thought it would ease listeners into trance music, which he said he believed was about to burst from the underground.
"The particular sound of this song meant something different," he said. "It was the one sort of mass-appeal trance song I
could play that wouldn't offend anybody. It was a big enough
hit that no one was going to label it as a trance song - it was just a big damn hit record."
A spokesman for Sonique's label Serious said, "Everyone wants to support a British artist that has broken the US charts. It gives the UK a
chance to define the US dance scene." Her success in the US has helped the record to get playlisted by Radio One, Kiss and Capital in the
UK before its release later this month [May 2000].
The album's second single, «Sky» is already receiving about 60 spins a week at KPOW, Curry said. The song won't be released
officially to radio until June 20, but Sonique is planning to shoot a video for it as well.
Sonique, whose earliest musical influences were classic soul artists, such as Roberta Flack and Otis Redding, and disco, said that
«Hear My Cry» reflects her eclectic musical tastes. "It's quite a diverse album," she said. "It's got ballads
and really up tunes, it's got stuff that sounds a bit like Portishead, it's got stuff that's quite R&B. But it's very dance-orientated."
Lipman said Sonique had built a career out of talent, passion and years of hard work but attributed her sudden pop success to "one of
those brilliant accidents."
"It's been a long road - it's funny these overnight successes that usually take 10 years," he said. "This is a woman
who is passionate about music and lives and breathes music. She worked up to the point where she was ready for the next level, and she made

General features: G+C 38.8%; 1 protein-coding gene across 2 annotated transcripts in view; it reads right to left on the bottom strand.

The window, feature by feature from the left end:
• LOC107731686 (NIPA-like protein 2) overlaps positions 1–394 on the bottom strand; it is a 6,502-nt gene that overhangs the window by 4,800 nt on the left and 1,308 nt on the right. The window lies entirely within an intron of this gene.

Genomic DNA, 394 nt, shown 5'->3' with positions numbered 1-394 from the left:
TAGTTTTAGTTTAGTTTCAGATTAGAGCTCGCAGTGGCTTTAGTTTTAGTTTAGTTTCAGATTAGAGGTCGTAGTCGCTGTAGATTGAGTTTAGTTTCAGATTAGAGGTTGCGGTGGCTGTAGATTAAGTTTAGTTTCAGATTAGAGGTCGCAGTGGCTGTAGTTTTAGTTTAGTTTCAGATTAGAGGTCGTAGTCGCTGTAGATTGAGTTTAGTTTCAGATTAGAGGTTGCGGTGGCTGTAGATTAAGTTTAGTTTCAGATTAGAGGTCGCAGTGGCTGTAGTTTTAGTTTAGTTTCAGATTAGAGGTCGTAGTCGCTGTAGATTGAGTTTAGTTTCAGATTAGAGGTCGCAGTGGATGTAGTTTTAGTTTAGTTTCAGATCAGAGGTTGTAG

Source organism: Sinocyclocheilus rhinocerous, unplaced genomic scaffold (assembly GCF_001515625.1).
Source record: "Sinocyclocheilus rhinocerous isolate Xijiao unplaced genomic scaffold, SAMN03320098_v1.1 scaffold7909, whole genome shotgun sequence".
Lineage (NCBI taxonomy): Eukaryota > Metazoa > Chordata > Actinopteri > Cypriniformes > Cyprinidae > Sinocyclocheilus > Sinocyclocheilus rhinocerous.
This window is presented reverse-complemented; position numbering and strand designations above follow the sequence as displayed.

the transition beautifully."
Sonique is now catching fire as a pop star in the UK, Holland, Sweden and Canada, Lipman said, adding that she's "going in reverse,"
as British artists usually break overseas before being noticed in the U.S.
Teri van Horn, modified [May 01, 2000]
DJ superstar feeling so good - an article from SKY magazine
Oasis must be gutted. While they've been slogging away for half a decade trying to make it stateside, a little-known Brit DJ/singer re-jigs
a track she first recorded four years ago. As it happens, Londoner Sonique is far from an overnight sensation. A former pentathlete, her
introduction into showbiz came in 1990 when she joined dance chancers S'Express. A couple of years later she launched a career behind
the decks, culminating with a residency at Ibiza's Manumission. "Ibiza had a big impact to my life,"
says Sonique wistfully. "It was big, it was beautiful, it was free."
Sonique admits to having lived the White Island madness to the max in the past but now feels ready to knuckle down:
"I've done the whole rock'n'roll superstar DJ lifestyle, hanging off the chandeliers. It's now time to be
focused." Sadly, being focused also entails being single, though she adds cheekily: "I'm still
reading the menue, even if I'm not ordering."
So, as Sonique prepares for a UK and US tour, does she have a message for Oasis? "No," she
laughs. "But I'm sure they've got one for me."
Damon Syson, for SKY magazine #167 / July 2000
(shortened). Photography by Sean Cook.
A mate since school days
During the late 90ies and early 2000 years Sonique was signed to Sam O'Riordan's (brother of famous DJ Judge Jules) and
Simon Belofsky's influential record label and management company,
Serious. Judge Jules about Sonique:
"I'm biased because we went to school together, but I think if you plotted a graph of popularity against
time, she's the fastest-rising DJ star there's ever been. She came to gigs with me for three years and
studied the crowds and then ... the lunatic took over the asylum! I think she's one female DJ who can cut
it over and above the blokes. There's no tokenism because she's a woman: even if she didn't sing, she'd still cut it."